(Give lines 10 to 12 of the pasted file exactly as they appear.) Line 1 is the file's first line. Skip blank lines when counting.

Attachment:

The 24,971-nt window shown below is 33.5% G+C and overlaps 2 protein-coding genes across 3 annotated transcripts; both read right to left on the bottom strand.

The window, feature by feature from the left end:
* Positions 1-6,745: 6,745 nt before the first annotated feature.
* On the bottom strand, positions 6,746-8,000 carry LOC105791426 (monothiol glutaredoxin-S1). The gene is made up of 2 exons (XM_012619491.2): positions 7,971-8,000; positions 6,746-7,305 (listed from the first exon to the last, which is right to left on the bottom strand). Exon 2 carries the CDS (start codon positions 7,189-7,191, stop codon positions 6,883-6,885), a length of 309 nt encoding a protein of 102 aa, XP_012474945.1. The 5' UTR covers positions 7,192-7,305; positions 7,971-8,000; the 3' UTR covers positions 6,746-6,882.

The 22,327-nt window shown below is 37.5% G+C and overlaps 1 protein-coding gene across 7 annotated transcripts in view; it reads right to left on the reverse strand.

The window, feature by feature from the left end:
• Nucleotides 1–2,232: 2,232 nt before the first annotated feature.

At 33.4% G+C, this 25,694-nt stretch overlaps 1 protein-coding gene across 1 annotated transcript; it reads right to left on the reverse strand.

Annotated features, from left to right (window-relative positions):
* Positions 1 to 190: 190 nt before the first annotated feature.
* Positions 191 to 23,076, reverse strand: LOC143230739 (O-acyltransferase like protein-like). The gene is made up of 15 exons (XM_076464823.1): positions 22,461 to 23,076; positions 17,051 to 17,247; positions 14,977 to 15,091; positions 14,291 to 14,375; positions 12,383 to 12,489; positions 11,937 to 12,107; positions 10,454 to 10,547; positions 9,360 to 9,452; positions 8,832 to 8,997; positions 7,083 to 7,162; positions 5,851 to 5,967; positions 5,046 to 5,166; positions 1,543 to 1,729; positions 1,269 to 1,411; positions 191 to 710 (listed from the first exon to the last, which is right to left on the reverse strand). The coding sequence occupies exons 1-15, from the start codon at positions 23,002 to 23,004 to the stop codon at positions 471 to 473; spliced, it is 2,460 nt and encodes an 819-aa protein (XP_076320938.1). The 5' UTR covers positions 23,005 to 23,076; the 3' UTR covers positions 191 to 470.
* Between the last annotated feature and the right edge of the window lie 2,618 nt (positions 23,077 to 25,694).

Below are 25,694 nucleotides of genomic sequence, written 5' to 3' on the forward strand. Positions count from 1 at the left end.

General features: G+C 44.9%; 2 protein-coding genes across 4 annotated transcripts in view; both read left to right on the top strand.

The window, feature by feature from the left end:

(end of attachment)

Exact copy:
* Positions 1 to 190: 190 nt before the first annotated feature.
* Positions 191 to 23,076, reverse strand: LOC143230739 (O-acyltransferase like protein-like). The gene is made up of 15 exons (XM_076464823.1): positions 22,461 to 23,076; positions 17,051 to 17,247; positions 14,977 to 15,091; positions 14,291 to 14,375; positions 12,383 to 12,489; positions 11,937 to 12,107; positions 10,454 to 10,547; positions 9,360 to 9,452; positions 8,832 to 8,997; positions 7,083 to 7,162; positions 5,851 to 5,967; positions 5,046 to 5,166; positions 1,543 to 1,729; positions 1,269 to 1,411; positions 191 to 710 (listed from the first exon to the last, which is right to left on the reverse strand). The coding sequence occupies exons 1-15, from the start codon at positions 23,002 to 23,004 to the stop codon at positions 471 to 473; spliced, it is 2,460 nt and encodes an 819-aa protein (XP_076320938.1). The 5' UTR covers positions 23,005 to 23,076; the 3' UTR covers positions 191 to 470.
* Between the last annotated feature and the right edge of the window lie 2,618 nt (positions 23,077 to 25,694).